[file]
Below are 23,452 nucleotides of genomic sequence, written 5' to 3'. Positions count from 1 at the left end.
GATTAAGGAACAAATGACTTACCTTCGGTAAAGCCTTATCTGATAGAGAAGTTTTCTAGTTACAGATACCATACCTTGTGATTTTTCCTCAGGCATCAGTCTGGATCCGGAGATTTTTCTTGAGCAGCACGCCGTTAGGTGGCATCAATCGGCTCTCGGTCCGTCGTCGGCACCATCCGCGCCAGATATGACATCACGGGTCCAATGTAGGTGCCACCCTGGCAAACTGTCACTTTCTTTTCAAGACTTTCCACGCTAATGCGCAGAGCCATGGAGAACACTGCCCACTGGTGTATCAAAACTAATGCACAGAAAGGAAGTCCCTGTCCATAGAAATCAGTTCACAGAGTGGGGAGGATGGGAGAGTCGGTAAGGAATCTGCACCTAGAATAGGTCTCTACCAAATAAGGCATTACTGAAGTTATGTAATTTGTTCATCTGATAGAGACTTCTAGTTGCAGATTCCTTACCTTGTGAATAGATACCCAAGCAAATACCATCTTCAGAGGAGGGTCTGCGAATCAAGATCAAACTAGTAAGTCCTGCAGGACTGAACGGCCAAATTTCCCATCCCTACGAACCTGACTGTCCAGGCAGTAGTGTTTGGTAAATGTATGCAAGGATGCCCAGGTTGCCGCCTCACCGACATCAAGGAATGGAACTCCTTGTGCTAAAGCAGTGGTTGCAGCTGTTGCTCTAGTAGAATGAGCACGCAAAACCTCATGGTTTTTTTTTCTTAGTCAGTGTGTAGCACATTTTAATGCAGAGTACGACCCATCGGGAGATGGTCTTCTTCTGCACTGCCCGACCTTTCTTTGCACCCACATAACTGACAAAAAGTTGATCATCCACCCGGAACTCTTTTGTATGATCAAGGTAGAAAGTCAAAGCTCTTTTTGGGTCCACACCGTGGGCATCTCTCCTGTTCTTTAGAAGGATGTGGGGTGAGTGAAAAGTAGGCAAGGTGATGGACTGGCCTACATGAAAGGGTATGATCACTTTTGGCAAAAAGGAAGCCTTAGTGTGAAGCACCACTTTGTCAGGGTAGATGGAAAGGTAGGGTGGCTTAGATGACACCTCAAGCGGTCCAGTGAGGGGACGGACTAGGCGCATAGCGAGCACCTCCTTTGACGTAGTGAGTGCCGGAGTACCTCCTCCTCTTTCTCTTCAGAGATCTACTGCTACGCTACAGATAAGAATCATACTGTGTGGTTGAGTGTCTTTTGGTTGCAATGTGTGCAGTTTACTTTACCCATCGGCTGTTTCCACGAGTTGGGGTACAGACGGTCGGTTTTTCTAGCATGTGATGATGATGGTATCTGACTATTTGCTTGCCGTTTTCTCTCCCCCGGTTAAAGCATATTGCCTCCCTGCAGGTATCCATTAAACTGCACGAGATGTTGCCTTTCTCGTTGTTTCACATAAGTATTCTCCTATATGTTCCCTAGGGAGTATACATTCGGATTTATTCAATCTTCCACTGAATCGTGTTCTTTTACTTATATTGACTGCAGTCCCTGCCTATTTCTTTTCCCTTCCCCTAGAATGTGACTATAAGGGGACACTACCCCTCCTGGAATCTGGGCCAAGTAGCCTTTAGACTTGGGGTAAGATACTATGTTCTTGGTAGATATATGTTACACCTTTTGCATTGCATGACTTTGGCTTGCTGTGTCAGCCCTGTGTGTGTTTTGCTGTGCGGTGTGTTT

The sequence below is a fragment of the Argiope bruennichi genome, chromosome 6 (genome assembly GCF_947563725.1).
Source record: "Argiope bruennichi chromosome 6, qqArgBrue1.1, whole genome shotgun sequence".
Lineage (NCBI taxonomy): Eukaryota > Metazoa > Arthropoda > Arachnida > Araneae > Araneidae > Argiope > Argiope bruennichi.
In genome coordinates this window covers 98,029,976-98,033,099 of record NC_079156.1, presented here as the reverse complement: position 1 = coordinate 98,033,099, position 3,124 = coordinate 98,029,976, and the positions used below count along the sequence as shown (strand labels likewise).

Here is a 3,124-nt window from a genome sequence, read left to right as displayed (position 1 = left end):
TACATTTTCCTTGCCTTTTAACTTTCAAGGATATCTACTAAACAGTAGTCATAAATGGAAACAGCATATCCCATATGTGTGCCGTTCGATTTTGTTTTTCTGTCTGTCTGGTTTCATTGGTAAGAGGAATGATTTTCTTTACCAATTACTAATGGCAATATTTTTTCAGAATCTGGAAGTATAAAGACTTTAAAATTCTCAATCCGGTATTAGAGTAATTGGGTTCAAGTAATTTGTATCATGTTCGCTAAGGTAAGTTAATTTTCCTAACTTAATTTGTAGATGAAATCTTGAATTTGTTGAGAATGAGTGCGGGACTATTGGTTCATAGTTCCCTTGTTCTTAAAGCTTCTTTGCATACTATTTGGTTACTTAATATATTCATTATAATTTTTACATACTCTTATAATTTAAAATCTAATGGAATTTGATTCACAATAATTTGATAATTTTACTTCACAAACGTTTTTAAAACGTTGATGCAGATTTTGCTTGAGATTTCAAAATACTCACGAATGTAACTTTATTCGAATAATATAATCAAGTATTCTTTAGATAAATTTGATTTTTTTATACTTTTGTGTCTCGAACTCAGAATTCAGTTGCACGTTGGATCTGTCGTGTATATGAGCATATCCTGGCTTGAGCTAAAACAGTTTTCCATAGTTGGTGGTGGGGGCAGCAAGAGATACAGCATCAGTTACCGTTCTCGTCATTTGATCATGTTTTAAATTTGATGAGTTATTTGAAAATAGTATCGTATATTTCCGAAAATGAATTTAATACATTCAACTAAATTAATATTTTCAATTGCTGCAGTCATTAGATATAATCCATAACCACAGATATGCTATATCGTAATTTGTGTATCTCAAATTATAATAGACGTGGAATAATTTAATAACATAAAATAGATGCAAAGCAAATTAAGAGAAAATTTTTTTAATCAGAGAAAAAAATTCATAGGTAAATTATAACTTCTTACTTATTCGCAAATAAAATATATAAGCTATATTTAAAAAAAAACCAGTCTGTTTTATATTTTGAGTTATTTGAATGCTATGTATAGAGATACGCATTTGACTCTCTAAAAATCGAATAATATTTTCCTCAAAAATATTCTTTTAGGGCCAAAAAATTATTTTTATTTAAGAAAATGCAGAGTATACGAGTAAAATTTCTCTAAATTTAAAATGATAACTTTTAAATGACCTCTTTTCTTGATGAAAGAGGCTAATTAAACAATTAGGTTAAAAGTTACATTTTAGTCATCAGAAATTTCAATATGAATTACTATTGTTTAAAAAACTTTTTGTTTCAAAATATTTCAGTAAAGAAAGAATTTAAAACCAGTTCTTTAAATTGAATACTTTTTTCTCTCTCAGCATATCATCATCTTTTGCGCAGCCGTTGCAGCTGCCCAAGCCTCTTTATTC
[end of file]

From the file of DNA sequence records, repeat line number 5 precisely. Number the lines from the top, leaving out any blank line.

Lineage (NCBI taxonomy): Eukaryota > Metazoa > Arthropoda > Arachnida > Araneae > Araneidae > Argiope > Argiope bruennichi.